German rock band Rammstein’s lead singer Till Lindemann has reportedly been spotted helping Ukrainian refugees at Berlin’s main station. This follows a post on the band’s website criticizing the Russian invasion of Ukraine posted on March 4, 2022, which is offered in three translations on the page: English, Ukrainian and Russian, respectively.
In the statement, Rammstein voiced their sentiments and connection to those affected: “Above all at this moment, we feel particular grief for the suffering of the Ukrainian people… all members of the band have friends, associates, partners, fans in both lands.”
As of March 12, CNN reports “The humanitarian situation remains bleak as Ukrainian authorities report limited success in securing the evacuation of civilians from the worst-affected areas.” Cities across the country have been battered by Russian forces; a French government source says that, nevertheless, “Russian President Vladimir Putin’s state of mind remains ‘determined.’”
The aid of civilians is honorable in any capacity, especially because an estimated 4 million people are expected to flee Ukraine. That being said, Rammstein have had an interesting relationship and involvement with Russian military propaganda. At times, they have played nice with Russian authorities and their messages, such as when they recorded Soviet war song “Lubimiy Gorod” (translated: “Favorite/Beloved City”) and performed the song live in Moscow’s Red Square at a military festival. At other times, Rammstein has taken stands at the opposite end of the spectrum, such as when Rammstein guitarists Richard Kruspe and Paul Landers kissed while performing in Moscow. This display violates Russia’s infamous 2013 gay propaganda law, which aims to eliminate any contact children may have with homosexuality in media content.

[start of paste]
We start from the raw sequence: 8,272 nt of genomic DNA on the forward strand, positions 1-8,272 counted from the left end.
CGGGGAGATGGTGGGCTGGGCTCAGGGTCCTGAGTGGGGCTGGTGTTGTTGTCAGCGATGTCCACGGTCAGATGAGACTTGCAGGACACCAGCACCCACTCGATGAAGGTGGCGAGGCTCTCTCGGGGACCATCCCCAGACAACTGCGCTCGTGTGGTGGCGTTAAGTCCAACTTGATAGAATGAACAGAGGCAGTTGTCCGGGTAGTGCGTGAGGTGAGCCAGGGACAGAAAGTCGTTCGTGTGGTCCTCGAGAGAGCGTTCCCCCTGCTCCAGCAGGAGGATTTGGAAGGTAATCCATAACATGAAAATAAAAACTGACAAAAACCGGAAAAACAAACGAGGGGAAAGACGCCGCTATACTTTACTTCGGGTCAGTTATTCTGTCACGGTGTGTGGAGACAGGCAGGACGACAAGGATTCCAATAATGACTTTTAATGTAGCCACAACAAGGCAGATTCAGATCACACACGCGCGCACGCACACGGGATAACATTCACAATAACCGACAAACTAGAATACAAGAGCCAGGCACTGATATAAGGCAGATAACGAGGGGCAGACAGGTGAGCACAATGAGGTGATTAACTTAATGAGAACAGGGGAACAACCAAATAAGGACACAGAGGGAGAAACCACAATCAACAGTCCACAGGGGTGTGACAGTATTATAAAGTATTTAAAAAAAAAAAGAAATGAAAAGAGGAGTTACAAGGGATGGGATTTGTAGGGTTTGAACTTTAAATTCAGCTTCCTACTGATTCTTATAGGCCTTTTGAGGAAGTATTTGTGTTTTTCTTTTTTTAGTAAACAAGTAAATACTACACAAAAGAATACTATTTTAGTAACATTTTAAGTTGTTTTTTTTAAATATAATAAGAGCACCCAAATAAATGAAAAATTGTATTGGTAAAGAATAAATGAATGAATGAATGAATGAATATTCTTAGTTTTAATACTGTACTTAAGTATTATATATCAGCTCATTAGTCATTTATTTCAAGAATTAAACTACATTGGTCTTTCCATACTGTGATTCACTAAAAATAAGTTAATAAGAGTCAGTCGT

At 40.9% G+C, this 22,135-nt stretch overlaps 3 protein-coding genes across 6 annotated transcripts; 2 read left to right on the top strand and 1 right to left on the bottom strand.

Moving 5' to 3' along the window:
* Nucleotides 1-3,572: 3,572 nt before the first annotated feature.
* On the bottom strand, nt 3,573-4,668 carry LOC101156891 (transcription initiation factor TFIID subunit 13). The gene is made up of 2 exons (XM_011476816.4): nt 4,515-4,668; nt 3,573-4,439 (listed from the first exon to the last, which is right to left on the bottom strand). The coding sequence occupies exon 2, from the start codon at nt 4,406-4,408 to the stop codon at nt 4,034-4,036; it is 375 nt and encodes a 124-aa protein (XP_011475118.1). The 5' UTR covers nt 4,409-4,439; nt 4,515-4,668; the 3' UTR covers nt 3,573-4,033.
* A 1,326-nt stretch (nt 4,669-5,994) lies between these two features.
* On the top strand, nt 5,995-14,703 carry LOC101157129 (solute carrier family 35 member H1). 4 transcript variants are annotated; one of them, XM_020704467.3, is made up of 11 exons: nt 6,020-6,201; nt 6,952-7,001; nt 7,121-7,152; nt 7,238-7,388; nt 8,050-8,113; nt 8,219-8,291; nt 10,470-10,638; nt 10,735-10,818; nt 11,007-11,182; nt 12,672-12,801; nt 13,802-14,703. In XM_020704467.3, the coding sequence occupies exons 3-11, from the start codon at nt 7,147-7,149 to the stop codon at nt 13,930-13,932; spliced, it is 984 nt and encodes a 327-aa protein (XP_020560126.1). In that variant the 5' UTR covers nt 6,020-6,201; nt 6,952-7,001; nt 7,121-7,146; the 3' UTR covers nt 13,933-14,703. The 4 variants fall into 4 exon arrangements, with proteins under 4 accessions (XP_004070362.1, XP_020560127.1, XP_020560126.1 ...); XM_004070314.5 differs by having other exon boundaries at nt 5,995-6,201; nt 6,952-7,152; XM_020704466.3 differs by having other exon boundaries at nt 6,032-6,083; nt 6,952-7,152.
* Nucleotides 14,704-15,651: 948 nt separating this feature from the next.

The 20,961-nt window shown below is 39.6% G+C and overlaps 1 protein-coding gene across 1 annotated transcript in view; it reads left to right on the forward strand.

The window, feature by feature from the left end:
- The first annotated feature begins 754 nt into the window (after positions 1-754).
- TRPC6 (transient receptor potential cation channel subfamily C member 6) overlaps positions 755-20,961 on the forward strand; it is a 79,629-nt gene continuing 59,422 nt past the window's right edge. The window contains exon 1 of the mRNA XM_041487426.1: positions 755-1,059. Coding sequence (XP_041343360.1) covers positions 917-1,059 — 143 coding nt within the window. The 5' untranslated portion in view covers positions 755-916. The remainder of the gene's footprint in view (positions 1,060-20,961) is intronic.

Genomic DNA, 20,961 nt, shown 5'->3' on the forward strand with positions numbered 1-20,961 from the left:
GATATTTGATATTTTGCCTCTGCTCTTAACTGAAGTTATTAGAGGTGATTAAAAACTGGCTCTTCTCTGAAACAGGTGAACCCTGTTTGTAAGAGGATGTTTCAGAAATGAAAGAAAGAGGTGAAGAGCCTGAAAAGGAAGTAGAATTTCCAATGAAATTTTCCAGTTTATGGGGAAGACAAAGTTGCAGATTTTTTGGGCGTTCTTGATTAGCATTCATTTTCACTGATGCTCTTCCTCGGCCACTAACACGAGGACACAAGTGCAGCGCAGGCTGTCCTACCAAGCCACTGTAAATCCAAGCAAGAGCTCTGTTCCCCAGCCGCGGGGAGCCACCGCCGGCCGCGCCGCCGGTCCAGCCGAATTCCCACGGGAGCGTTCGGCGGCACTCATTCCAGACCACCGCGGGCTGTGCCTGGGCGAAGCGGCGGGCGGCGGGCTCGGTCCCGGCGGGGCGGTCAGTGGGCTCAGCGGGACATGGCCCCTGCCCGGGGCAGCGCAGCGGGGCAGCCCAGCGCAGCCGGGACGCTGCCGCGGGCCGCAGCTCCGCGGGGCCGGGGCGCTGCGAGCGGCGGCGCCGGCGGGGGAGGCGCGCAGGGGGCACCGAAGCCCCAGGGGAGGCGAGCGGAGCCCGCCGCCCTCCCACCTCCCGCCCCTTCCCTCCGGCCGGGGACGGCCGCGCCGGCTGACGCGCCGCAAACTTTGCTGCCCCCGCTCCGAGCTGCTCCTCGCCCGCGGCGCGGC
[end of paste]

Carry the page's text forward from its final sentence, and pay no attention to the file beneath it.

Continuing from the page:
Rammstein has expressed their support for Ukraine and dissent for the Russian invasion and violence against Ukrainians, and they have even addressed their Russian fans against the attacks on Ukraine, which Roskomnadzor has ordered to be dubbed as a “special military operation.” In the memo Rammstein posted on their website, they concluded with this statement: “We acknowledge the desperation that many Russian fans may feel when faced with the actions of their government, and we want to remember the humanity shared by both Russian and Ukrainian citizens.”